Discussion in 'Antivirals, Antibiotics and Immune Modulators' started by Hip, Jan 27, 2011.
I take the immune modulator to fight the infection.
I really wish I did not get the depression side effect, as I would really like to take a Th1 boosting cocktail like you have.
Bacteria and the Th1 / Th2 Balance
Going back to the original hypothesis at the beginning of this thread — the hypothesis that the bacterial co-infections you may have will pull your immune system away from the desired Th1 response, and into the undesired Th2 response: what I would like to do is take antibiotics and/or probiotics with this Th1 boosting cocktail, in order to control my bacteria infections, to try to ensure that the immune response remains in the Th1 mode.
This study showed that the LPS toxins released by many bacteria reduce the Th1 response. So bacterial LPS is one mechanism by which bacterial infections in your gut, etc may be holding your immune system in the undesired Th2 mode, and preventing viral clearance. Antibiotics and/or probiotics may reduce bacteria and bacterial LPS, so that your immune system can swing back to the Th1 mode.
High Cortisol Inhibits the Th1 Response
Glucocorticoids are another possible player in the Th1 / Th2 balance. Glucocorticoids such as cortisol are thought to reduce the Th1 response, and ramp up the Th2 response (ref: here). This means that any ME/CFS patient who has high cortisol levels may suffer an impeded Th1 immune response. Phosphatidylserine and the anti-fungal drug ketoconazole are quite potent inhibitors of cortisol, if you do have high cortisol levels.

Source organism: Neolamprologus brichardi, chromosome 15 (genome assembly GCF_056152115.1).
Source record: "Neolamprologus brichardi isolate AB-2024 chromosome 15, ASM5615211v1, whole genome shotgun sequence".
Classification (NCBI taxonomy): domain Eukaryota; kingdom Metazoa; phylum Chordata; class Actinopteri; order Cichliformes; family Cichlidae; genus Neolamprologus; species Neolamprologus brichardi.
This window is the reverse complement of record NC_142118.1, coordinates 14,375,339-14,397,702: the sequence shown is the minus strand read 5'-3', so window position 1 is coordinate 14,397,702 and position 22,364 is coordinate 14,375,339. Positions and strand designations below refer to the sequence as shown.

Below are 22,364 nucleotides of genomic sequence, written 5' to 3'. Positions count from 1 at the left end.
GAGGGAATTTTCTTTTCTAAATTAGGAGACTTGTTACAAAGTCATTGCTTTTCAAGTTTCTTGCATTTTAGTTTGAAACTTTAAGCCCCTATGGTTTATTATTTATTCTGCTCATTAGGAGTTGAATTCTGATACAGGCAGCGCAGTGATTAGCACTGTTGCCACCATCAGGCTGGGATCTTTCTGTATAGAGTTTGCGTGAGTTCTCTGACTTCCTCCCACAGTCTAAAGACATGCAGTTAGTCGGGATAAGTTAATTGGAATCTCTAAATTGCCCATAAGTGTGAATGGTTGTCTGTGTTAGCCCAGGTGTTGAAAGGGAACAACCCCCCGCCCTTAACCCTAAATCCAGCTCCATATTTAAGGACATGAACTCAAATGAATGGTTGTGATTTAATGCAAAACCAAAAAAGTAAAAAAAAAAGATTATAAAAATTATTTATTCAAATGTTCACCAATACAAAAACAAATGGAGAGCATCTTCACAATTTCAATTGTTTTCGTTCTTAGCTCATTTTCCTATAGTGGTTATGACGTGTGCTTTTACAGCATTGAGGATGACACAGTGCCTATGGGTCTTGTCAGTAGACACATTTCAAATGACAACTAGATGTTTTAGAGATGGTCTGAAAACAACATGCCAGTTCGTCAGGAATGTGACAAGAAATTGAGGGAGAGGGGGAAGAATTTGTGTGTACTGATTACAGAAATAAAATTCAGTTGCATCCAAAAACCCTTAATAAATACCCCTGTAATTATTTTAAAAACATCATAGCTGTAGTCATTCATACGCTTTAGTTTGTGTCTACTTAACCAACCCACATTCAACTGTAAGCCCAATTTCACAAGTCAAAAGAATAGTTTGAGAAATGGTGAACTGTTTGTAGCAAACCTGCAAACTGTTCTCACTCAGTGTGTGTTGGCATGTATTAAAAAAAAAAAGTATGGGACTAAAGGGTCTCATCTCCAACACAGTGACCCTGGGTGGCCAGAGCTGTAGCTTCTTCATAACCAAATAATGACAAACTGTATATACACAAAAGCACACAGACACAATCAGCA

The Daily Cortisol Cycle and the Th1 / Th2 Balance
The daily cortisol cycle is present in everyone, and this natural daily cycle significantly ramps up your cortisol levels in the morning, and then significantly lowers your cortisol levels in the afternoon and evening. Because of this daily cortisol cycle, your Th2 response will likely be stronger in the morning, and your Th1 response will likely be stronger in the afternoon and evening.
The possible upshot of this is that if you are taking Th1 boosting immunomodulators (such as those included in the Th1 boosting cocktail), you are best off taking these immunomodulators in the afternoon, when your body is naturally moving into the Th1 mode, rather than in the morning, when you body is more in the Th2 mode. If you take Th1 boosters in the morning, you may be "swimming against the tide."
In fact, it may be that you are doing harm if you take Th1 boosting immunomodulators in the morning, as in the morning, your immune system is shifted towards the Th2 mode, and therefore will be busy fighting the Th2 pathogens in your body (like the bad bacteria you have in your gut). If you take Th1 boosting immunomodulators in the morning, you may thwart the normal morning Th2 antibacterial response, and thwart the good work that this Th2 response performs against bacterial infections.
And if you want to employ both Th1 boosting immunomodulators and antibiotics/probiotics together as I propose, I think you ought to take the antibiotics first thing in the morning, when you body is naturally in Th2 mode and fighting extracellular bacteria, and take the Th1 boosters in the afternoon, when you body is naturally in Th1 mode and fighting viruses (and any intracellular bacteria you may have).
Other Factors that Reduce the Th1 Response
There are also a number of other factors that can reduce the desired Th1 response, and shift to the Th2 response; these factors include:
• Prostaglandin E2 inhibits the Th1 response and IFN-alpha secretion. Fortunately, alpha acids from hops (available as Perluxan) is a very potent prostaglandin E2 inhibitor supplement (ref here). And this study states resveratrol potently reduces prostaglandin E2 in the brain.